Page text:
Cholesterol Tests – Fasting Blood Tests

Cholesterol Tests - Fasting Blood Tests



The purpose of Fasting Blood Tests
Cholesterol travels through the blood and is attached to a protein.  This cholesterol-protein package is called a lipoprotein.  Lipoprotein analysis (lipoprotein profile or lipid profile) measures blood levels of total cholesterol, LDL cholesterol, HDL cholesterol, and triglycerides.

Fasting blood tests measure the total amount of fatty substances (cholesterol and triglycerides) levels in the blood.  It is also named “Lipoprotein Profile” or “Lipoprotein Analysis”

This test measures:

  •     total cholesterol (the total amount of cholesterol in blood)
  •     HDL, high density lipoprotein (good cholesterol)
  •     LDL, low density lipoprotein (bad cholesterol)
  •     triglycerides, another fatty substance found in the body.

Blood cholesterol measurements is applied to help minimize the risk of stroke, heart attack, and peripheral artery disease.  The cholesterol level is one of the many risk factors that can be controlled.


Cholesterol Tests Preparation

Preparation before the test
Fasting allows proper interpretation of blood lipid levels.  Patient will be requested not eating or drink anything (except for water) for 14 hours before the blood is drawn.  He/She should not drink alcohol for 48 hours prior to the test.

Test Results
Interpretation of cholesterol and triglyceride levels in the blood are based upon guidelines from a variety of medical organizations including the American Heart Association.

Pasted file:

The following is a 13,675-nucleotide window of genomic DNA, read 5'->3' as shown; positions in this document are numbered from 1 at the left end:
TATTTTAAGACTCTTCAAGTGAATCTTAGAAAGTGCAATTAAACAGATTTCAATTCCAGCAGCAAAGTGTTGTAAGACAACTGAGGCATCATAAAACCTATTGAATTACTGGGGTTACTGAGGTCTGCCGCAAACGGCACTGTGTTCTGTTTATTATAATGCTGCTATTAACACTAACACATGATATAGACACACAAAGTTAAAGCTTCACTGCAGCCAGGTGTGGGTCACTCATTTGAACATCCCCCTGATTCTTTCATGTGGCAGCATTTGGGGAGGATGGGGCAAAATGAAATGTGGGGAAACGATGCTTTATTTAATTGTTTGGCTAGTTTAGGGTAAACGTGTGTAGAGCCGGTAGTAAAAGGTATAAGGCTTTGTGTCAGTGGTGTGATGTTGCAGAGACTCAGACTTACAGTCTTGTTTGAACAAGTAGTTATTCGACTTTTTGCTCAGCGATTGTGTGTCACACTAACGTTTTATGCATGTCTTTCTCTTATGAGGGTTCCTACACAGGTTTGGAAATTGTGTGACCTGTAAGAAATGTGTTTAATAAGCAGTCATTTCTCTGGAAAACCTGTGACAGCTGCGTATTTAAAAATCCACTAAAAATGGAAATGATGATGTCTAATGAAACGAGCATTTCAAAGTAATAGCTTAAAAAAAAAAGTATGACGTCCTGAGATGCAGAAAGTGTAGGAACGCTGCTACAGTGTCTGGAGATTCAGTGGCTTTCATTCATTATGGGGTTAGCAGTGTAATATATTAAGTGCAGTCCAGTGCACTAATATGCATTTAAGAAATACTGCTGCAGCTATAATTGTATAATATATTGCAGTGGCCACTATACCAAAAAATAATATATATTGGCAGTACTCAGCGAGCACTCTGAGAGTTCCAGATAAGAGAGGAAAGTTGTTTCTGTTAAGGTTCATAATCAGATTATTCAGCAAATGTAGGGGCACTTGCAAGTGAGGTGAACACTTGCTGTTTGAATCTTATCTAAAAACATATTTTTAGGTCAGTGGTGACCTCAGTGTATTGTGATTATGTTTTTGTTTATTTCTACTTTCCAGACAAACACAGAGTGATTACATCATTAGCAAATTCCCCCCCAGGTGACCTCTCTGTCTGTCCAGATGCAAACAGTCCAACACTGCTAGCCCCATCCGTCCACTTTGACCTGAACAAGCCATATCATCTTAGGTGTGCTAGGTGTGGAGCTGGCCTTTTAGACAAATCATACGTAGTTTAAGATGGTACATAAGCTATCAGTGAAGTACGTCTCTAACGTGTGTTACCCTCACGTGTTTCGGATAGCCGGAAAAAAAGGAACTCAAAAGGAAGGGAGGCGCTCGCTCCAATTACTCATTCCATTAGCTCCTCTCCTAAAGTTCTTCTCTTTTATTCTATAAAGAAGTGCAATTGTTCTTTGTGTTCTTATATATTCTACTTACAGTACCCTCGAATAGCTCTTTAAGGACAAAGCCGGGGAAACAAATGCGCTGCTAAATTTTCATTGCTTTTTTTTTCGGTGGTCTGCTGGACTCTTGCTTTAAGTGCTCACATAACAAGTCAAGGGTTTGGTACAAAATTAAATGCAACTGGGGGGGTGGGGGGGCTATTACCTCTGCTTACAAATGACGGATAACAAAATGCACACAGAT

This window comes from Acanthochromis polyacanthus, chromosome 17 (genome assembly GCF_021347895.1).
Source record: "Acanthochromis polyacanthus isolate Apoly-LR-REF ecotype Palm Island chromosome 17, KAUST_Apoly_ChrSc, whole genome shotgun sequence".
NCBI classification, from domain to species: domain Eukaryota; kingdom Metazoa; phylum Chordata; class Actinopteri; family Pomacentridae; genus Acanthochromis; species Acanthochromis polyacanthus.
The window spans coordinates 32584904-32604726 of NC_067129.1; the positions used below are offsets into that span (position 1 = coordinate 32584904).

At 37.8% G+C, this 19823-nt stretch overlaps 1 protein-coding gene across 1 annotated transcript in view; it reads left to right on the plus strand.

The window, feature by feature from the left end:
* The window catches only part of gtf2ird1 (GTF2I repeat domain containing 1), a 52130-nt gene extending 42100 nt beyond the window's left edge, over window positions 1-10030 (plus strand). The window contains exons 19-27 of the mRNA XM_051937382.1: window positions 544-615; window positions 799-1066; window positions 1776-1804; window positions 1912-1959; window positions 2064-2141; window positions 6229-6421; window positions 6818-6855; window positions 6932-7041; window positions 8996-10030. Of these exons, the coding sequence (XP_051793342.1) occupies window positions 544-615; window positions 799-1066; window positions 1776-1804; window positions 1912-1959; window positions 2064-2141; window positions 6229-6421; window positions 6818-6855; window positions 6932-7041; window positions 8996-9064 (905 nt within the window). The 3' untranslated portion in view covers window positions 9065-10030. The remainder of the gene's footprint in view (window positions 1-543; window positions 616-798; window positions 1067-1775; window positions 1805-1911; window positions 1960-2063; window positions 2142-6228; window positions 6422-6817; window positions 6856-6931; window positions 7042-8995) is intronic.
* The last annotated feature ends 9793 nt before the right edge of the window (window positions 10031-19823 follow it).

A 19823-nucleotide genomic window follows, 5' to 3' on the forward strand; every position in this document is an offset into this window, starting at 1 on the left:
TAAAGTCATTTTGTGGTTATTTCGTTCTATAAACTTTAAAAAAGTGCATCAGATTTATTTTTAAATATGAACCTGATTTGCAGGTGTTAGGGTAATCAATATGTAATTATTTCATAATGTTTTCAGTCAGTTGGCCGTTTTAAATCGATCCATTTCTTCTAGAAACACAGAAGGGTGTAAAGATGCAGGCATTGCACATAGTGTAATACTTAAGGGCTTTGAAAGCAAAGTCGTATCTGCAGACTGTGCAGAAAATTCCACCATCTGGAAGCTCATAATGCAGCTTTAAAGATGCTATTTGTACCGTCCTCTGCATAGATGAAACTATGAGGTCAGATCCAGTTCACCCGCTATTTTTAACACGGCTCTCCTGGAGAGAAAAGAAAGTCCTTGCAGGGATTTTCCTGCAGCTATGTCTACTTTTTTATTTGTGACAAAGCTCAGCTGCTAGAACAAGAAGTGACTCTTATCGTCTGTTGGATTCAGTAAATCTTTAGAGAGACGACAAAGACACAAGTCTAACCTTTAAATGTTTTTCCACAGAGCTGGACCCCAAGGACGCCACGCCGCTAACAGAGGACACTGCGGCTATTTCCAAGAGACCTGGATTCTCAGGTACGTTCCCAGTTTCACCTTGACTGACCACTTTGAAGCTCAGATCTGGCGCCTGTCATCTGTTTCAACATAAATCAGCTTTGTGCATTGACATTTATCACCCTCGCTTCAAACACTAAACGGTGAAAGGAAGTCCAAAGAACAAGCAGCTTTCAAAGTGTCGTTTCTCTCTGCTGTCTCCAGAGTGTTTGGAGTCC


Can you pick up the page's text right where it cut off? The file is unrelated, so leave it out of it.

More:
Human body uses cholesterol to build cells and to produce hormones as well.  Too much cholesterol in the blood can build up inside arteries, forming what is known as plaque.  Large amounts of plaque increase chances of having a heart attack or stroke.

HDL (high-density lipoprotein) (good cholesterol)
helps removing fat from human body by binding with it in the bloodstream and carrying it back to the liver for disposal.  A high level of HDL cholesterol may lower chances of developing heart disease or stroke.

LDL (low-density lipoprotein) (bad cholesterol)
carries mostly fat and a small amount of protein from the liver to other parts of the body.  A certain level of LDL in your blood is normal and healthy because LDL moves cholesterol to the parts of human body that need it.  But its high level may increase chances of developing heart disease.

VLDL: (very low-density lipoprotein)
contains very little protein.  The main function of VLDL is distributing the triglyceride produced by liver.  A high level of VLDL cholesterol can cause the accumulation of of cholesterol in arteries and increases the risk of heart disease and stroke.

a type of fat used by human body for storing energy and giving energy to muscles.  Only small amounts are found in the blood.  Having a high triglyceride level along with a high LDL cholesterol level may increase chances of heart disease more than having only a high LDL cholesterol level.


Fasting for Blood Work
Can I Eat or Drink?


Cholesterol Test:
Understanding Your Results by Decarb Diet Low Carb Lifestyle



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